The Theil's U on the other hand measures
how well the model predicts against a naive
model. A forecast in a naive model is done by
repeating the most recent value of the variable
as the next forecasted value.
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Choosing Forecasting Model
The forecasting model should be the one with
lowest Theils U.
If the best Theils U model is not the same as
the best RMSE model then you need to run
CB again by checking only the best Theils U
model to obtain forecasted value.
P.S. CB uses forecasting value of the lowest
RMSE model (best model according CB)!

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Determining Performance
Theils U determins the forecasting
performance of the model.
The interpretation in daily language is as
follows:
Interpret (1- Theil U)
1.00 0.80 High (strong) forecasting power
0.80 0.60 Moderately high forecasting power
0.60 0.40 Moderate forecasting power
0.40 0.20 Weak forecasting power
0.20 0.00 Very weak forecasting power

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Regression or Time Series Forecast
Here is the guiding principle when to apply
Regression and when to apply Time Series Forecast.
As some thing changes (one or more independent
variables) how does another thing (dependent
variable) change is an issue of directional relationship
For directional relationships we can use regression.
If the independent variable is TIME (as time changes
how does a variable change) Then we can use either
regression or time series forecasting models
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Explanatory Methods
Simple Linear Regression Model: The
simplest inferential forecasting model is the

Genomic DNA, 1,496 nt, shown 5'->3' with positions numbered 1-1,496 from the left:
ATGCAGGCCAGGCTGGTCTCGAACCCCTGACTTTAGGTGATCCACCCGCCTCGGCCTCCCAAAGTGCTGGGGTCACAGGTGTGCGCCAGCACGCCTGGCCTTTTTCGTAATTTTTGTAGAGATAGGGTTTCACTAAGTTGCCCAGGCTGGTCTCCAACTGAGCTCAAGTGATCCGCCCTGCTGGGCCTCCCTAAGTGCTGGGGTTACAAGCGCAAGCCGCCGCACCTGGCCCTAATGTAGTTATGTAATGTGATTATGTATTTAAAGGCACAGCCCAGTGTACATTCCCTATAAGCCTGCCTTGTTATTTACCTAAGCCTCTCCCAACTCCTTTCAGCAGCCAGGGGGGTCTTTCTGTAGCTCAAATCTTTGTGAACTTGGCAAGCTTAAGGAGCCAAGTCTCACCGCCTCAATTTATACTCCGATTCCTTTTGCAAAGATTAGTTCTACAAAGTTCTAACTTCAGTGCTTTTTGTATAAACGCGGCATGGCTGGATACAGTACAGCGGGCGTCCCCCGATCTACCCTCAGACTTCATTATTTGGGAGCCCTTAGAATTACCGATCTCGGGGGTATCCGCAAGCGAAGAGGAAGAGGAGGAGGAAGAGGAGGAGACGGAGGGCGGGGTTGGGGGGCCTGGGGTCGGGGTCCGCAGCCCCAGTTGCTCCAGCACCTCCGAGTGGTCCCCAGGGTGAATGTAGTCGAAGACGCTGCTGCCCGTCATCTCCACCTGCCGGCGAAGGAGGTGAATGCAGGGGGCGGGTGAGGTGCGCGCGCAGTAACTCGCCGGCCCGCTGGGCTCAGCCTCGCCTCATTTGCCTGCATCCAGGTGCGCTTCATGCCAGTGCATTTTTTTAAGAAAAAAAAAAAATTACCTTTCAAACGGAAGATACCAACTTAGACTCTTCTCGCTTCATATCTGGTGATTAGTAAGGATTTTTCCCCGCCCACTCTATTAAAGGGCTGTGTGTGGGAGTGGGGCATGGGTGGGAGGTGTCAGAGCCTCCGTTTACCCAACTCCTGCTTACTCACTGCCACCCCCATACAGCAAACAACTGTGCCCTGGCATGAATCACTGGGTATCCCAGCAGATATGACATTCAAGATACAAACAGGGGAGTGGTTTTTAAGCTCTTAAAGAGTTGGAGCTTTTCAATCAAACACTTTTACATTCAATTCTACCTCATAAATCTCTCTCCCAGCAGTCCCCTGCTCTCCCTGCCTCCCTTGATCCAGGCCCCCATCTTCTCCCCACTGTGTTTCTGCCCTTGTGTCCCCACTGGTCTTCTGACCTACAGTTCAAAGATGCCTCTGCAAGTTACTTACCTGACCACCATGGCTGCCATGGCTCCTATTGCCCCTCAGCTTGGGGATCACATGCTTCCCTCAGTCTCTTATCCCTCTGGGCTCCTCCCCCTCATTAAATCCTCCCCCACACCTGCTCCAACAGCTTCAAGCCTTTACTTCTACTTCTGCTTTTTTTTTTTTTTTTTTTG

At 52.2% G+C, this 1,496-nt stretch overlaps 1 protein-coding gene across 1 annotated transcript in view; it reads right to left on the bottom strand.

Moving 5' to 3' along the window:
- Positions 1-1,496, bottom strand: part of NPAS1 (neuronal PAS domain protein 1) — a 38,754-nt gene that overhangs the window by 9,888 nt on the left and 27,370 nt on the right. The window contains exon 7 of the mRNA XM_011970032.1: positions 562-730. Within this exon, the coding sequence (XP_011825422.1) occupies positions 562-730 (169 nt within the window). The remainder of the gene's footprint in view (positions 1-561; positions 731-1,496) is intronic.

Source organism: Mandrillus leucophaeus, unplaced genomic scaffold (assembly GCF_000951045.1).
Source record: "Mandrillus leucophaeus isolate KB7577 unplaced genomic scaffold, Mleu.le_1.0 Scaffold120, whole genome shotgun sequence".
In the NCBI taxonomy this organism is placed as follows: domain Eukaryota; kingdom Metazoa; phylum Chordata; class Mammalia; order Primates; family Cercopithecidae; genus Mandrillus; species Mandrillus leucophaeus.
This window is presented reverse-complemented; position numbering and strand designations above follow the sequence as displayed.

simple linear regression model, where time
(t) is the independent variable and the least
square line is used to forecast the future
values of Y
t
.
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Regression in Forecasting Trends
where:
Y
t
= Value of trend at time t

0
= Intercept of the trend line

1
= Slope of the trend line
t = Time (t = 1, 2, . . . )
t 1 0 t t
t ) Y ( E F
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Regression in Forecasting
Seasonality
Many time series have distinct seasonal pattern. (For
example room sales are usually highest around summer
periods.)
Multiple regression models can be used to forecast a time
series with seasonal components.
The use of dummy variables for seasonality is common.
Dummy variables needed = total number of seasonality 1
For example: Quarterly Seasonal: 3 Dummies are needed, Monthly
Seasonal: 11 Dummies needed, etc.
The load of each seasonal variable (dummy) is compared to the
one which is hidden in intercept.
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Regression in Forecasting
Seasonality
t 3 4 2 3 1 2 1 0 t t
Q Q Q t ) Y ( E F
where:
Q
1
= 1 , if quarter is 1, = 0 otherwise
Q
2
= 1 , if quarter is 2, = 0 otherwise
Q
3
= 1 , if quarter is 3, = 0 otherwise

2
= the load of Q
1
above Q
4


0
= the overall intercept + the load of Q
4

t = Time (t = 1, 2, . . . )
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Seasonal Regression
MegaWatts
Power Load Year Q1 Q2 Q3
106.8 1973.1 1 0 0
89.2 1973.2 0 2 0
110.7 1973.3 0 0 3
91.7 1973.4 0 0 0
108.6 1974.1 1 0 0
98.9 1974.2 0 2 0
120.1 1974.3 0 0 3
102.1 1974.4 0 0 0
113.1 1975.1 1 0 0
94.2 1975.2 0 2 0
120.5 1975.3 0 0 3
107.4 1975.4 0 0 0
116.2 1976.1 1 0 0
104.4 1976.2 0 2 0
131.7 1976.3 0 0 3
117.9 1976.4 0 0 0
Seasonal Regression
80.00
85.00
90.00
95.00
100.00
105.00
110.00
115.00
120.00
125.00
130.00
135.00
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Year/Quarter
P
o
w
e
r
Predicted Power
Load
Actual Power
Load
E(Y_Q1) = -10801.6 + 5.52 * Year.1 + 8.06
E(Y_Q2) = -10801.6 + 5.52 * Year.2 + -3.50
E(Y_Q3) = -10801.6 + 5.52 * Year.3 + 5.51
E(Y_Q4) = -10801.6 + 5.52 * Year.4
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Next Lesson
(Lesson - 09)
Introduction to Optimization